|Born||in Duluth, Minnesota, USA|
Mini Bio (1)
Spry, curly-haired, dark-complexioned child actor Tommy Cook's most famous roles happened during his nascent career in serial adventures. He came on the feature film scene auspiciously in the role of young Indian boy Little Beaver alongside western good guy 'Don 'Red' Barry' in the Adventures of Red Ryder (1940), and followed that portraying Kimbu, the young jungle boy, alongside Frances Gifford's heroine Nyoka in Jungle Girl (1941).
Born in Duluth, Minnesota on July 5, 1930, Tommy's father was stricken with Bright's disease, a kidney ailment, which forced the family (which included a sister and grandmother) to seek warmer climate. In California, his mother inspired him toward theatrics and he gained entry at the Pasadena Playhouse where he stayed for seven years. Naturally talented, radio jobs soon cropped up for the youngster.
After appearing in a couple of short films for MGM and RKO, Tommy auditioned for and won the role of Little Beaver in the 12-chapter "Red Ryder" cliffhanger at Republic. He also played the role on radio. On screen Tommy had to learn to ride a horse bareback (star Don Berry also had to learn to ride). While these first two roles were prominent parts that could have insured youthful stardom, it didn't. Tommy continued in films in both highly visible and unbilled parts. The former included active roles in Good Luck, Mr. Yates (1943); Hi, Buddy (1943); as Kimba, the Leopard Boy in Tarzan and the Leopard Woman (1946) with Johnny Weissmuller and Brenda Joyce; a Filipino in American Guerrilla in the Philippines (1950) starring Tyrone Power; and played lead delinquents in the films The Vicious Years (1950), for which he won a Photoplay Award for "Outstanding Performance," and in the sub-par propaganda film Teen-Age Crime Wave (1955).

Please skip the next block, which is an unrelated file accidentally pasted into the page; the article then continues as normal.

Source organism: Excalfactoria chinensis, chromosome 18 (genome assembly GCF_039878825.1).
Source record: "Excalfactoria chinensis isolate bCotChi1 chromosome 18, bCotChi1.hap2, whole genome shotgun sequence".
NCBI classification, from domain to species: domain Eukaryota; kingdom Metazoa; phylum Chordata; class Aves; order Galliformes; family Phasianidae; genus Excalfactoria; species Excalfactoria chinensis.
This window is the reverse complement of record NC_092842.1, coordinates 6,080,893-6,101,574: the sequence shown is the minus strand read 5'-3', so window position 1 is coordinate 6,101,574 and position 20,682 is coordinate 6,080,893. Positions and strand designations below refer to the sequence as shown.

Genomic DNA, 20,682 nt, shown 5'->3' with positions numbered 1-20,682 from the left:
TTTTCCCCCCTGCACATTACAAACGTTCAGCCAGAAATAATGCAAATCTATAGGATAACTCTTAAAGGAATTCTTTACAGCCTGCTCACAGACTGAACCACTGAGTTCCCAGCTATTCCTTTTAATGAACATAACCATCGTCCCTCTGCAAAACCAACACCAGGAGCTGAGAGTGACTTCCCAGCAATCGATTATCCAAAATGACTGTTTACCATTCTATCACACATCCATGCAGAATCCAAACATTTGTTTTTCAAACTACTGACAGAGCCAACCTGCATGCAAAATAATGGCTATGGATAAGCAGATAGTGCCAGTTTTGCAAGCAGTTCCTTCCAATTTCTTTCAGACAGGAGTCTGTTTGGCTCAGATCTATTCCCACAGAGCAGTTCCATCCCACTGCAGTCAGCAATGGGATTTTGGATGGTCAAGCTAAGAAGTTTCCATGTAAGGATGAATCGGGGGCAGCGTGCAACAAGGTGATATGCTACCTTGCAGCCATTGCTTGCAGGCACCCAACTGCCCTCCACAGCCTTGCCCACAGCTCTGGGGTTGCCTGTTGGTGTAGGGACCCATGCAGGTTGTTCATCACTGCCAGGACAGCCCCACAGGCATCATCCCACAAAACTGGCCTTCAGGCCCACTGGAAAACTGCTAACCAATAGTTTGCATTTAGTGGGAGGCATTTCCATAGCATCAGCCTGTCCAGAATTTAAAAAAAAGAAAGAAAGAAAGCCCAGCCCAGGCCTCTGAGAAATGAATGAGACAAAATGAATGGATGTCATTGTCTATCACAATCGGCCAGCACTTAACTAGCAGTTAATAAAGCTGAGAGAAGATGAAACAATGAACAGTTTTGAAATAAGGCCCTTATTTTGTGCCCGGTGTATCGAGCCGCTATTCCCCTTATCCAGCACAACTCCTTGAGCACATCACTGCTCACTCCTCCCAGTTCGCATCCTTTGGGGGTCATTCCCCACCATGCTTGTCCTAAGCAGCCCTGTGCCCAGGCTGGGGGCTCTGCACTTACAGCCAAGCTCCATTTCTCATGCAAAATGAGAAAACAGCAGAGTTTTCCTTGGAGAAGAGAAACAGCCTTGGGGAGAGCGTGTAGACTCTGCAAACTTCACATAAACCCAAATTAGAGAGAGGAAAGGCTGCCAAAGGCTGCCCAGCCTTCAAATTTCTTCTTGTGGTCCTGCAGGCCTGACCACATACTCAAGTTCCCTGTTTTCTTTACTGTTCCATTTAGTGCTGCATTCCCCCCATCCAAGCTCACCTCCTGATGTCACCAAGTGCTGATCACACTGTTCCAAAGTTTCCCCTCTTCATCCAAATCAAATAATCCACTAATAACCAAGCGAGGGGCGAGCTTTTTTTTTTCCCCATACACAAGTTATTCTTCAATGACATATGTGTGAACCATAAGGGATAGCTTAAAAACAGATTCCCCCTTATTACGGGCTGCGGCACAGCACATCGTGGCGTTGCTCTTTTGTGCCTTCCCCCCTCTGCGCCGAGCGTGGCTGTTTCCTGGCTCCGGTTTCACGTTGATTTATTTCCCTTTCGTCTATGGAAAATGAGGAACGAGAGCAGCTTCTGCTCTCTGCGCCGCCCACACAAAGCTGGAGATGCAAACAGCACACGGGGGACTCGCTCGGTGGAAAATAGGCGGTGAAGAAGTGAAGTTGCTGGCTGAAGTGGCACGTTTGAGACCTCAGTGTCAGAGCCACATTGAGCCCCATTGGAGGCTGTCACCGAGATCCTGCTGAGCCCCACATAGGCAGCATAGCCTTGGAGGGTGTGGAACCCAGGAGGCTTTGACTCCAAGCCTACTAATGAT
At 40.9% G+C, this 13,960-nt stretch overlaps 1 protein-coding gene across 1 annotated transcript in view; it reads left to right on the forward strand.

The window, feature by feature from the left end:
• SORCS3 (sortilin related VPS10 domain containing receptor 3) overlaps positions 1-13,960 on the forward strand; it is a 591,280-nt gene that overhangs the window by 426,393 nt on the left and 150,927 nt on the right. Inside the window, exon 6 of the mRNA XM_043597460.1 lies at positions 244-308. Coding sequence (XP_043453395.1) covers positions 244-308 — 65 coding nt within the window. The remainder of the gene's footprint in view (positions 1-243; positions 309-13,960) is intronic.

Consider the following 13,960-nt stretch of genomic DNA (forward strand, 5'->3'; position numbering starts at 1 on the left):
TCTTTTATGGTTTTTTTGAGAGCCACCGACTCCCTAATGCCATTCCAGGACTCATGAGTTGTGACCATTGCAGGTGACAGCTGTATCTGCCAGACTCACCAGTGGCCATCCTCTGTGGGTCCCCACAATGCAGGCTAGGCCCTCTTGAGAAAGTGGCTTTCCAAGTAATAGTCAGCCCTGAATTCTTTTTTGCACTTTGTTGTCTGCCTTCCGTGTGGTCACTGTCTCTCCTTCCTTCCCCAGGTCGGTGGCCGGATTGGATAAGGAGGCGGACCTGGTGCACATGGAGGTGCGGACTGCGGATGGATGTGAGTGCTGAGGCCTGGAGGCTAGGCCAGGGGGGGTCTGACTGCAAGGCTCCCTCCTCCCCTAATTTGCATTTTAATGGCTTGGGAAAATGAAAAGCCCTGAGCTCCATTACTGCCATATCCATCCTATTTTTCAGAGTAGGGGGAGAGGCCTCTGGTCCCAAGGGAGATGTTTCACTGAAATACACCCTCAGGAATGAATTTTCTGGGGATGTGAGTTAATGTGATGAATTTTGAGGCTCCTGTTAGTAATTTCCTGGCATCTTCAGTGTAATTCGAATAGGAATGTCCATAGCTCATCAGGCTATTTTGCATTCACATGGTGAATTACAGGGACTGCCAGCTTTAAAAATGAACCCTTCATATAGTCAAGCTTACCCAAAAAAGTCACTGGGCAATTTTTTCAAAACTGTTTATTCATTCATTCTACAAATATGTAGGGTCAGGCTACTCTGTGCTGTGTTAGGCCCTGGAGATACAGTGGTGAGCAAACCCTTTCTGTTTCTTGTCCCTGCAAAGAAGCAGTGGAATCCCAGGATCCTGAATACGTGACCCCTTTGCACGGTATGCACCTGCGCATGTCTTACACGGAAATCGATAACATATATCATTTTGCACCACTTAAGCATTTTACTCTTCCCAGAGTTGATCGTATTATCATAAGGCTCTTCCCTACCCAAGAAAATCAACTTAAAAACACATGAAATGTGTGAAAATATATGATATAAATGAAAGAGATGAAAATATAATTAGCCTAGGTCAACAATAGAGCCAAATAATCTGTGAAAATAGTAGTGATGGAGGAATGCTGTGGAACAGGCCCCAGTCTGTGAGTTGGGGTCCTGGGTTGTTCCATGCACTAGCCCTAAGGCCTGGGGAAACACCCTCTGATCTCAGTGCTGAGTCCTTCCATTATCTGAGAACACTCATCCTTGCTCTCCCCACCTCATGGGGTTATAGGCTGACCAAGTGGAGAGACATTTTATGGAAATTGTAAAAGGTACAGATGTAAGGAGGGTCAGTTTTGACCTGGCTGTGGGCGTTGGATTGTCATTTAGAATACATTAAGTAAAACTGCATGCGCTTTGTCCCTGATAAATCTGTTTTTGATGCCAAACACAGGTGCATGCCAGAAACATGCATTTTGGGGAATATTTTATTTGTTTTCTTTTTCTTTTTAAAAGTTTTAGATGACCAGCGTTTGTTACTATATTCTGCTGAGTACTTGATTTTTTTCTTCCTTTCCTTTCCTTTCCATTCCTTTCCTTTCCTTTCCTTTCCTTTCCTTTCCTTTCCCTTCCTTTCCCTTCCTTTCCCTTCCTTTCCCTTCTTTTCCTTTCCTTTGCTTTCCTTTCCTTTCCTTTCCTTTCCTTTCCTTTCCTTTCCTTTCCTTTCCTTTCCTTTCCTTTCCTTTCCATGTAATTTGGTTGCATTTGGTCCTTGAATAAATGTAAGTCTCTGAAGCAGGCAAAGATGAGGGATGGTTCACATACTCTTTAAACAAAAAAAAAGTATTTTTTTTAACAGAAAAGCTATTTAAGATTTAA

More or less typed in exotic parts, his characters' names were usually dead giveaways -- Paco, Salim, Ponca, Mario, Chito, Pablo, Little Elk and Keoga among them. His transition from child to adult actor was rocky and eventually his career dissipated. A brawny, good-looking man, his short stature may have figured into the problem.
Tommy's days as a standout junior tennis player on the Southern California circuit eventually led to an entirely new existence in mid-life as a respected organizer (emcee/producer/director) of celebrity gala/charity events. He also created stories that led to the feature films Rollercoaster (1977) and Players (1979), the latter a love story with his beloved tennis serving as a background. Tommy has two children.
- IMDb Mini Biography By: Gary Brumburgh / email@example.com
|Elizabeth Saret||(1985 - ?) (separated)|